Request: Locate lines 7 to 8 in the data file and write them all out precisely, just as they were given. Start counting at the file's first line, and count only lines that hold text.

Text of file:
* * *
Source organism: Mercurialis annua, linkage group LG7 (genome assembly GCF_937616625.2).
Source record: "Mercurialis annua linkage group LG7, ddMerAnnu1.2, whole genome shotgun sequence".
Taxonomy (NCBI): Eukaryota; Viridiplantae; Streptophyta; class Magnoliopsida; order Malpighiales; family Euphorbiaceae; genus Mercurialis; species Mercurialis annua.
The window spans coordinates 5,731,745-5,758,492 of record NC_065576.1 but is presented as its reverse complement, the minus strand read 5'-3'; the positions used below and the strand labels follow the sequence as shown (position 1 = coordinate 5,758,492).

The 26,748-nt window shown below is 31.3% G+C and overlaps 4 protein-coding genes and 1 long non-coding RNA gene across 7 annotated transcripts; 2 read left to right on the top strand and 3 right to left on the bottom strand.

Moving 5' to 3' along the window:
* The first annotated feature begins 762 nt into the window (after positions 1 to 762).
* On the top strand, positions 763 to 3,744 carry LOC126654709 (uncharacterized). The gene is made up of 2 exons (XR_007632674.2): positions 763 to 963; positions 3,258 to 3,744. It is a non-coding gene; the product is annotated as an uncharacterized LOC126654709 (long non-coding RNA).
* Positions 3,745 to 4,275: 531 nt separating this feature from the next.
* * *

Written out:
* The first annotated feature begins 762 nt into the window (after positions 1 to 762).
* On the top strand, positions 763 to 3,744 carry LOC126654709 (uncharacterized). The gene is made up of 2 exons (XR_007632674.2): positions 763 to 963; positions 3,258 to 3,744. It is a non-coding gene; the product is annotated as an uncharacterized LOC126654709 (long non-coding RNA).